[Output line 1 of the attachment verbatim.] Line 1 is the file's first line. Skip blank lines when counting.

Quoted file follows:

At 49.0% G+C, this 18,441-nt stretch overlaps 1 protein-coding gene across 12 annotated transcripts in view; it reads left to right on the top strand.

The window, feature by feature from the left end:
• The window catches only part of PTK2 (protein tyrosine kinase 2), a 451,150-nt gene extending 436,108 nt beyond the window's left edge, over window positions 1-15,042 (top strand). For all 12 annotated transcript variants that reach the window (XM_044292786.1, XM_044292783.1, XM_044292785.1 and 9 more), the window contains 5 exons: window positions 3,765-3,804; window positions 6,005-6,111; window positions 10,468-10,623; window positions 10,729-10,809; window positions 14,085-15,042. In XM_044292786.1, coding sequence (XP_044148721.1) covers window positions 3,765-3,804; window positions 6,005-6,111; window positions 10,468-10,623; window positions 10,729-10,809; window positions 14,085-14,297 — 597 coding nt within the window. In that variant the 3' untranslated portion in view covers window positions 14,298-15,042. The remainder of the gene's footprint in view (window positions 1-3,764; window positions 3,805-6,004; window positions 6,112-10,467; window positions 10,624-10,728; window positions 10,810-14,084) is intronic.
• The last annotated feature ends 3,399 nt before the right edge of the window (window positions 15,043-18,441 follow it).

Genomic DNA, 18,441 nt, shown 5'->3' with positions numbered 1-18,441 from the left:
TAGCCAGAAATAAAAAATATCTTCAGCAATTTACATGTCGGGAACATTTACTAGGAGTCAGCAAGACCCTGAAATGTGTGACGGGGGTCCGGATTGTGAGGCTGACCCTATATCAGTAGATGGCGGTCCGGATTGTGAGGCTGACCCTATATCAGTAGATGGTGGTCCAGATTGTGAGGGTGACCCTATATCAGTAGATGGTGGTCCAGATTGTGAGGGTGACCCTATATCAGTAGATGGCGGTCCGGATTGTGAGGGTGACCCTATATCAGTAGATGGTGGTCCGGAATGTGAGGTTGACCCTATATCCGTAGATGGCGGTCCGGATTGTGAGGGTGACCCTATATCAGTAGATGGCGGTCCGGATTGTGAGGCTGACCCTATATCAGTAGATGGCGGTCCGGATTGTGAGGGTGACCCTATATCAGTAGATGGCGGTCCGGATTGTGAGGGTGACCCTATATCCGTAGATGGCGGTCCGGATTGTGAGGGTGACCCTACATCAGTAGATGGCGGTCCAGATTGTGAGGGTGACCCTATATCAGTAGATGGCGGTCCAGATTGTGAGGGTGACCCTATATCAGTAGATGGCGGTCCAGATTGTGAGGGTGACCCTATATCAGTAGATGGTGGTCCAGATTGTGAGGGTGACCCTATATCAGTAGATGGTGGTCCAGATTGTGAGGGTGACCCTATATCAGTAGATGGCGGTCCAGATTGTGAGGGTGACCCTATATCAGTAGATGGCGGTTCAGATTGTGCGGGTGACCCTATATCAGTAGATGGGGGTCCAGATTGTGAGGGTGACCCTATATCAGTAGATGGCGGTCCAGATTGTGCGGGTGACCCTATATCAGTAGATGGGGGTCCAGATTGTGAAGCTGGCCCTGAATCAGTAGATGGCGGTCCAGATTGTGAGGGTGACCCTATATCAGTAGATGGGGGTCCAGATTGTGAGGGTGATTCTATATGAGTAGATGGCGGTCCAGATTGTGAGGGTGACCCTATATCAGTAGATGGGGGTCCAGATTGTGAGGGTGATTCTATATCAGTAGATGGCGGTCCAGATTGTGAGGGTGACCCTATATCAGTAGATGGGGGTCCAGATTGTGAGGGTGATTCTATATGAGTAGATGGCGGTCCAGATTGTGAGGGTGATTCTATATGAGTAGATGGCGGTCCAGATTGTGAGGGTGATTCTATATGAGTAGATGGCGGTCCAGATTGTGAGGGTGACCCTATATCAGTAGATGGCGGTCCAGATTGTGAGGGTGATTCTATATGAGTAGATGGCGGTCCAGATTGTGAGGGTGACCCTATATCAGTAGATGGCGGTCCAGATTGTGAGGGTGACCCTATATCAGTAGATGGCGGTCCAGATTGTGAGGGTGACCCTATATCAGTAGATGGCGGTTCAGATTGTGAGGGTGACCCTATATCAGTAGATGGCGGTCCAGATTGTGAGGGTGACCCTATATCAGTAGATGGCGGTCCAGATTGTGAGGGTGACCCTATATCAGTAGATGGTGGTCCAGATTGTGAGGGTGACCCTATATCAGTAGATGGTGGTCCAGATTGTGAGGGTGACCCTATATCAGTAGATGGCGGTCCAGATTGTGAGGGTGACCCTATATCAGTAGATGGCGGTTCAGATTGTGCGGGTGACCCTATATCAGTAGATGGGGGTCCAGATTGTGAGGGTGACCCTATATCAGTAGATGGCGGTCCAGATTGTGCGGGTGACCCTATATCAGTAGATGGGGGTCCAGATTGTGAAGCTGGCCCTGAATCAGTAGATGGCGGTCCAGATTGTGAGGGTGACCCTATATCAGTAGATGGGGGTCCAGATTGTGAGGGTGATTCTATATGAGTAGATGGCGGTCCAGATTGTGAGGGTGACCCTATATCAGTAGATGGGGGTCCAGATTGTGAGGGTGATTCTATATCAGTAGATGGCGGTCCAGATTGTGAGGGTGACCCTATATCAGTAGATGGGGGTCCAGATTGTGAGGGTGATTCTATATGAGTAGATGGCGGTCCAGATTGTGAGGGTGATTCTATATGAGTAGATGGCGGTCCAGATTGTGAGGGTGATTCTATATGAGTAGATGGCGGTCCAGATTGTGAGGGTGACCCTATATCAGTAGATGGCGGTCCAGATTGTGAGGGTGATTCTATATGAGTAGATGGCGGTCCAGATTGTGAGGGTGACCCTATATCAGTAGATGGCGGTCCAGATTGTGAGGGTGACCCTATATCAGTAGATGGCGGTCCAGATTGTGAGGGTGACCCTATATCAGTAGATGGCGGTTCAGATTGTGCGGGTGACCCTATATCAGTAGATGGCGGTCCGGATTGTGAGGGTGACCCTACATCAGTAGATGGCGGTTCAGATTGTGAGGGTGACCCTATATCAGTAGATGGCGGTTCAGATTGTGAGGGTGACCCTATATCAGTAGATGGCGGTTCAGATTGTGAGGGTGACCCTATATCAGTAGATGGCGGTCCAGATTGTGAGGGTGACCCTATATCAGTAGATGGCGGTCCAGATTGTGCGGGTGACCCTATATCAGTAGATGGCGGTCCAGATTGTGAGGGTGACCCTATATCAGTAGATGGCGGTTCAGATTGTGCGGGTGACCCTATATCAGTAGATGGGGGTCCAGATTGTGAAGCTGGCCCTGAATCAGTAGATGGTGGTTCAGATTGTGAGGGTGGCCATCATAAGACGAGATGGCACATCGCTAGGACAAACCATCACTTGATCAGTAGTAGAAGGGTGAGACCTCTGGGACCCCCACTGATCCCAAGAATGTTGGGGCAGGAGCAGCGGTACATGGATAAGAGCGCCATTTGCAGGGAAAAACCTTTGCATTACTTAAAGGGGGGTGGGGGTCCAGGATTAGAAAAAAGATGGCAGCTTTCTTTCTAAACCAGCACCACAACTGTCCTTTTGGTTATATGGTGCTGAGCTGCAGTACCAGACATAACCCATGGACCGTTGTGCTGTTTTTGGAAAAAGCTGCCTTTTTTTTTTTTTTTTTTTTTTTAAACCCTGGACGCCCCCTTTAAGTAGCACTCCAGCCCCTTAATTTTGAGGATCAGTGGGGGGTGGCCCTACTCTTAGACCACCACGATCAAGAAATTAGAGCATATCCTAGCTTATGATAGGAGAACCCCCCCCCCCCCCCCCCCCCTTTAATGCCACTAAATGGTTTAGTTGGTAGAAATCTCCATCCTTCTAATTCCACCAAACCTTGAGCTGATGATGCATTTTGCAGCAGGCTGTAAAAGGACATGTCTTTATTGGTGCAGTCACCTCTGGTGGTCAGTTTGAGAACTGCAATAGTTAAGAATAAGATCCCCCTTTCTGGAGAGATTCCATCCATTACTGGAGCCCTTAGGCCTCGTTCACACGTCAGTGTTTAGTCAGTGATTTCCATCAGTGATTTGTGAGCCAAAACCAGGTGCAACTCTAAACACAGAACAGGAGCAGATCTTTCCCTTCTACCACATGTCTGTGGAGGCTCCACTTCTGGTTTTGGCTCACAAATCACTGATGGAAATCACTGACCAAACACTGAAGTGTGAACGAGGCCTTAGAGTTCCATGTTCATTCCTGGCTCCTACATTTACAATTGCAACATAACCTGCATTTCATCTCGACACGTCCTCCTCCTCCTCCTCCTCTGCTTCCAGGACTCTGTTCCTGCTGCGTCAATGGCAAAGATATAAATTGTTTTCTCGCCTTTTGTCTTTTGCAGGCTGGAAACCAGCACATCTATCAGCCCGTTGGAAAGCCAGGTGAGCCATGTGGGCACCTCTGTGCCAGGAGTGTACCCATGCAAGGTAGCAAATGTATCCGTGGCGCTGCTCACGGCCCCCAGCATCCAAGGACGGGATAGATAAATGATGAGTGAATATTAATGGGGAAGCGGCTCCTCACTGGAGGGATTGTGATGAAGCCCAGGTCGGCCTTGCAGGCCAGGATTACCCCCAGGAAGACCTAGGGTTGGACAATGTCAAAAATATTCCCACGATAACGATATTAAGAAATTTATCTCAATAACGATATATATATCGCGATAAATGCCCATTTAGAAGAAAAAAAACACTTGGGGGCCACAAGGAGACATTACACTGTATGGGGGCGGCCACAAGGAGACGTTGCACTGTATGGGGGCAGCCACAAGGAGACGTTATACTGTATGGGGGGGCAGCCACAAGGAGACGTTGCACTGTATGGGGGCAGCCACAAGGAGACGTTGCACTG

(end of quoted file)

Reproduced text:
At 49.0% G+C, this 18,441-nt stretch overlaps 1 protein-coding gene across 12 annotated transcripts in view; it reads left to right on the top strand.